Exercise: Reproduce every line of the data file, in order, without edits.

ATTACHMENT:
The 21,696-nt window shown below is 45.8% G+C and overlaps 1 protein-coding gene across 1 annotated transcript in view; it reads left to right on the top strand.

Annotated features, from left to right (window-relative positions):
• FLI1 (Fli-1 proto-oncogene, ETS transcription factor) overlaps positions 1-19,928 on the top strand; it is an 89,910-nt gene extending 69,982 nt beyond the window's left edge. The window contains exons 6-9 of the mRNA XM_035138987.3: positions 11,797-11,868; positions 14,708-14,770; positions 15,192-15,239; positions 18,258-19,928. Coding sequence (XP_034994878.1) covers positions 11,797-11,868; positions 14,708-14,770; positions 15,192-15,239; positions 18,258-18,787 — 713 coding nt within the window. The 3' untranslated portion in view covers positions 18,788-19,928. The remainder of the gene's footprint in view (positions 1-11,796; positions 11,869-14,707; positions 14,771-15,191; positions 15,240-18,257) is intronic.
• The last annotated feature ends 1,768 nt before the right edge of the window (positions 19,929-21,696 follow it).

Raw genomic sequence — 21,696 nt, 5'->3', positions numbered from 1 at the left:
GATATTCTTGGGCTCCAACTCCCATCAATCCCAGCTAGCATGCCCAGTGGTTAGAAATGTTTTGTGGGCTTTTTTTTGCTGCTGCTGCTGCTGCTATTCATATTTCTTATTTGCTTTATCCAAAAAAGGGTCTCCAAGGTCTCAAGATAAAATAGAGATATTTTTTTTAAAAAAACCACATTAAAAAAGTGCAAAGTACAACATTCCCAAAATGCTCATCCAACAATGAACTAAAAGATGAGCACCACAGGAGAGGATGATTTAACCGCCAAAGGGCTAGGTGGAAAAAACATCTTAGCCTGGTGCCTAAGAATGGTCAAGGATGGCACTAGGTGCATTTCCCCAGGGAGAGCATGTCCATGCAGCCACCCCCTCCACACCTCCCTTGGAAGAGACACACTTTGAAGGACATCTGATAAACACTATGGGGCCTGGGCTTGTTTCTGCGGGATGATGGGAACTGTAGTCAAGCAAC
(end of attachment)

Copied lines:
The 21,696-nt window shown below is 45.8% G+C and overlaps 1 protein-coding gene across 1 annotated transcript in view; it reads left to right on the top strand.

Annotated features, from left to right (window-relative positions):
• FLI1 (Fli-1 proto-oncogene, ETS transcription factor) overlaps positions 1-19,928 on the top strand; it is an 89,910-nt gene extending 69,982 nt beyond the window's left edge. The window contains exons 6-9 of the mRNA XM_035138987.3: positions 11,797-11,868; positions 14,708-14,770; positions 15,192-15,239; positions 18,258-19,928. Coding sequence (XP_034994878.1) covers positions 11,797-11,868; positions 14,708-14,770; positions 15,192-15,239; positions 18,258-18,787 — 713 coding nt within the window. The 3' untranslated portion in view covers positions 18,788-19,928. The remainder of the gene's footprint in view (positions 1-11,796; positions 11,869-14,707; positions 14,771-15,191; positions 15,240-18,257) is intronic.
• The last annotated feature ends 1,768 nt before the right edge of the window (positions 19,929-21,696 follow it).

Raw genomic sequence — 21,696 nt, 5'->3', positions numbered from 1 at the left:
GATATTCTTGGGCTCCAACTCCCATCAATCCCAGCTAGCATGCCCAGTGGTTAGAAATGTTTTGTGGGCTTTTTTTTGCTGCTGCTGCTGCTGCTATTCATATTTCTTATTTGCTTTATCCAAAAAAGGGTCTCCAAGGTCTCAAGATAAAATAGAGATATTTTTTTTAAAAAAACCACATTAAAAAAGTGCAAAGTACAACATTCCCAAAATGCTCATCCAACAATGAACTAAAAGATGAGCACCACAGGAGAGGATGATTTAACCGCCAAAGGGCTAGGTGGAAAAAACATCTTAGCCTGGTGCCTAAGAATGGTCAAGGATGGCACTAGGTGCATTTCCCCAGGGAGAGCATGTCCATGCAGCCACCCCCTCCACACCTCCCTTGGAAGAGACACACTTTGAAGGACATCTGATAAACACTATGGGGCCTGGGCTTGTTTCTGCGGGATGATGGGAACTGTAGTCAAGCAAC